Department of Biology
Anti-inflammatory and antiviral effects of indirubin derivatives in influenza A (H5N1) virus infected primary human peripheral blood-derived macrophages and alveolar epithelial cells
Human disease caused by highly pathogenic avian influenza A (HPAI) (H5N1) is associated with fulminant viral pneumonia and mortality rates in excess of 60%. Acute respiratory syndrome (ARDS) has been found to be the most severe form of acute lung injury caused by H5N1 virus infection while cytokine dysregulation and viral replication are thought to contribute to its pathogenesis. In this study, the antiviral and anti-inflammatory effects of two indirubin derivatives: indirubin-3′-oxime (IM) and E804 on primary human peripherial blood-derived macrophages and type-I like pneumocytes (human alveolar epithelial cells) during influenza A (H5N1) virus infection were investigated. We found that both of the indirubin derivatives strongly suppress the pro-inflammatory cytokines including IP-10 (CXCL10), one of the key factors which contribute to the lung inflammation during H5N1 virus infection. In addition, we also demonstrated that the indirubin derivative delays the virus replication in the primary cell culture models. Our results showed that indirubin derivatives have a potential to be used as an adjunct to antiviral therapy for the treatment of severe human H5N1 disease. © 2014 Elsevier B.V. All rights reserved.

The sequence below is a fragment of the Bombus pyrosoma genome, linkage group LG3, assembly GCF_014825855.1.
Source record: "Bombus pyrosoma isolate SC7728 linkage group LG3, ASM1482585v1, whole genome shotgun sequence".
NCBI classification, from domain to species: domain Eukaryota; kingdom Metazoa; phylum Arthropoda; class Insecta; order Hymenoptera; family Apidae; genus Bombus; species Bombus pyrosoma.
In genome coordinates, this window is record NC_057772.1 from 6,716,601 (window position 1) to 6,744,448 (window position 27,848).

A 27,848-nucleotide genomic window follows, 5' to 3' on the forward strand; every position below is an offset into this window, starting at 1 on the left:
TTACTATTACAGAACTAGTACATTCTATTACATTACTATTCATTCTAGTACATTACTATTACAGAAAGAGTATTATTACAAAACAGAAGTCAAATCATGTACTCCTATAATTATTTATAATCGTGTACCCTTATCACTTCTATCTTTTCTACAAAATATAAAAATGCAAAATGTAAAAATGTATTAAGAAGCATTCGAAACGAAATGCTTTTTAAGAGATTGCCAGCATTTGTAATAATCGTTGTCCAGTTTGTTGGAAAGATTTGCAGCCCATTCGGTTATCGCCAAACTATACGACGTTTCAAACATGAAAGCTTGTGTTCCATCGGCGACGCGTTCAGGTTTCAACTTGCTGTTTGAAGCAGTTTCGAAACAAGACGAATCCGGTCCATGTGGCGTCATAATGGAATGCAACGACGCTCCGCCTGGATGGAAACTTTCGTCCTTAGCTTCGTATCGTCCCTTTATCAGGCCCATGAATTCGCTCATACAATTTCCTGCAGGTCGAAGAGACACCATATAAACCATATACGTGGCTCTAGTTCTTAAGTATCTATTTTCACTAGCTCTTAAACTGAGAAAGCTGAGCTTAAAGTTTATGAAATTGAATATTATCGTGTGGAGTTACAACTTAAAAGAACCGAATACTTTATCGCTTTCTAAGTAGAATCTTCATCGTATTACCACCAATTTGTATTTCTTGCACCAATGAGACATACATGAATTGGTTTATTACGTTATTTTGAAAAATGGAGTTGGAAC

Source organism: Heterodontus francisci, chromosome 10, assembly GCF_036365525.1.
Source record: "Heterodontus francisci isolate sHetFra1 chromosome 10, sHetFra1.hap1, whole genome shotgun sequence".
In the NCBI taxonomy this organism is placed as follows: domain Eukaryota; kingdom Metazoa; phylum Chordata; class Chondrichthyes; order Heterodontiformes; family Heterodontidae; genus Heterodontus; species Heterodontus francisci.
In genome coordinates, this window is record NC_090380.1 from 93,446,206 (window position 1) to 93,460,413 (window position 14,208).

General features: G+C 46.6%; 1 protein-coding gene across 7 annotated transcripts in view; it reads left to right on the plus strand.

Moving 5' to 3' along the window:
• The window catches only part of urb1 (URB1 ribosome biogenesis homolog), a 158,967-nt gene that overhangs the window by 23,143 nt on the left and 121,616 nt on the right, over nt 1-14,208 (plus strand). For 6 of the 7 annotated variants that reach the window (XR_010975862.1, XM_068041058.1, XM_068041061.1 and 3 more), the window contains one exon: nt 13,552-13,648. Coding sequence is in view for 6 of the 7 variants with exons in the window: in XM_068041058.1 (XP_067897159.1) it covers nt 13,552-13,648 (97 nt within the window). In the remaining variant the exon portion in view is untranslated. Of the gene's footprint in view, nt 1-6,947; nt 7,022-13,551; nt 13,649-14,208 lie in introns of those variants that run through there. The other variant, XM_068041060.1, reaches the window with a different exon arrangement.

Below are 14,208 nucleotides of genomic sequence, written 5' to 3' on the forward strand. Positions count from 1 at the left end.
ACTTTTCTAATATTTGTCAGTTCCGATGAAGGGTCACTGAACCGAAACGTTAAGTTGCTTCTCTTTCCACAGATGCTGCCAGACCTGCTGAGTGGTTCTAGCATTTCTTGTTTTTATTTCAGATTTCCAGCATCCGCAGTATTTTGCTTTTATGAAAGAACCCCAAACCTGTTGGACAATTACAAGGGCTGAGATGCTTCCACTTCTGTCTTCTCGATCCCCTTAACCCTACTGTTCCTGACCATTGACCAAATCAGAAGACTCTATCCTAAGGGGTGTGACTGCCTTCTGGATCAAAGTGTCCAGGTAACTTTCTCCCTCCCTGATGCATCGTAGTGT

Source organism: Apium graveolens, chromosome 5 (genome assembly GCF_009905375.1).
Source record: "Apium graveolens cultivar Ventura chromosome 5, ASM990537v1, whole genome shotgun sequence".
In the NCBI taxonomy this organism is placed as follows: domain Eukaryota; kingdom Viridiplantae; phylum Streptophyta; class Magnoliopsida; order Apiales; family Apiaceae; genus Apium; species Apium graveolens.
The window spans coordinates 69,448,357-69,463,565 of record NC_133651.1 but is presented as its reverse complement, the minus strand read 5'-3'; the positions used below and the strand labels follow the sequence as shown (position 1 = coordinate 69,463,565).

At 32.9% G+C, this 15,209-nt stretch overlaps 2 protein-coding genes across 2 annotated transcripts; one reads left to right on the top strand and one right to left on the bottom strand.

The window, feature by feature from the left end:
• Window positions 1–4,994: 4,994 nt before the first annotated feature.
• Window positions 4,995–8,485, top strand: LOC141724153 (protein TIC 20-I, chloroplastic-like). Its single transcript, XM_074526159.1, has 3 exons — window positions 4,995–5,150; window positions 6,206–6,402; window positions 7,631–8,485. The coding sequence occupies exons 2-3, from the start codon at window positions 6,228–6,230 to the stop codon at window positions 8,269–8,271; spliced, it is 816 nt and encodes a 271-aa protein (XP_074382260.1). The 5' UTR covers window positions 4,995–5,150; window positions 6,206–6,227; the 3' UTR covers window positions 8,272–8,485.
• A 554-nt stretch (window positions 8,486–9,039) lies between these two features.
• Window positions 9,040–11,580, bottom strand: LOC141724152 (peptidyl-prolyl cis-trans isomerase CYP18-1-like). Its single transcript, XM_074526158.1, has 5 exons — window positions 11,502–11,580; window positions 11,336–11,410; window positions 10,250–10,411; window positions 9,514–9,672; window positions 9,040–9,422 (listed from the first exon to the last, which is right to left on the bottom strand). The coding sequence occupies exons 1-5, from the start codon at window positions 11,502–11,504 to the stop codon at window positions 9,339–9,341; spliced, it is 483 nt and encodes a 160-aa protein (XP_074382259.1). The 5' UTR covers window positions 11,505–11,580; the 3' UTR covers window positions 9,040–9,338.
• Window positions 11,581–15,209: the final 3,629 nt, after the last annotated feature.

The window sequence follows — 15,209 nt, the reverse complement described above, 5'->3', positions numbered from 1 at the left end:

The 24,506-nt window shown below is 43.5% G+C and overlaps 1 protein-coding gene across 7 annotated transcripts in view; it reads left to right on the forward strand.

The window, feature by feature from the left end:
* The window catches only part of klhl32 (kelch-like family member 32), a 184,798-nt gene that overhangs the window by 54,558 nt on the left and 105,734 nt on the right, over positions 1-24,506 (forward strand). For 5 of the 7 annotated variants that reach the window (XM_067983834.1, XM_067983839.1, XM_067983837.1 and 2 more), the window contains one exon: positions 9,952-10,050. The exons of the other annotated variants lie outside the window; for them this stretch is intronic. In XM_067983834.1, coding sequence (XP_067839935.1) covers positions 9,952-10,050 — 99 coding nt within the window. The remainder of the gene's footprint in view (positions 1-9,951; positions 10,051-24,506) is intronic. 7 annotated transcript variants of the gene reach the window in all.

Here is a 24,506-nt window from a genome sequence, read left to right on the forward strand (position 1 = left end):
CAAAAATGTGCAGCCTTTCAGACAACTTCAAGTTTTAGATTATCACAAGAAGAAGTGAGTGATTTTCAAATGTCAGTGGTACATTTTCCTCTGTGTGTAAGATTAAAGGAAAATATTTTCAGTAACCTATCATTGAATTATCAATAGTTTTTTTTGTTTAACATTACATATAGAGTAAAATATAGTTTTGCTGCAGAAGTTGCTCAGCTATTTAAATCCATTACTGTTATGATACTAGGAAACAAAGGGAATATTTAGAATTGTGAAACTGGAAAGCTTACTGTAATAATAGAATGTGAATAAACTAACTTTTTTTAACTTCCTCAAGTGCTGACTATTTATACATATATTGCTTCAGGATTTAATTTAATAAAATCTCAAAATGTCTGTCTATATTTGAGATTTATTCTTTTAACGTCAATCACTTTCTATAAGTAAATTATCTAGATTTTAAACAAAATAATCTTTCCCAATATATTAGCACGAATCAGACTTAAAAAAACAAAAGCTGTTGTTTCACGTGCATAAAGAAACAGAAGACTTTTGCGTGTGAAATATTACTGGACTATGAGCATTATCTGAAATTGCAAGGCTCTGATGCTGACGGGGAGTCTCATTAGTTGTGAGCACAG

Indirubin, Influenza, IP-10, Macrophages, Pneumocytes
Source Publication Title
Mok, Chris K.P., Sara S.R. Kang, Renee W.Y. Chan, Patrick Y.K. Yue, Nai K. Mak, Leo L.M. Poon, Ricky N.S. Wong, J.S. Malik Peiris, and Michael C.W. Chan. "Anti-inflammatory and antiviral effects of indirubin derivatives in influenza A (H5N1) virus infected primary human peripheral blood-derived macrophages and alveolar epithelial cells." Antiviral Research 106 (2014): 95-104.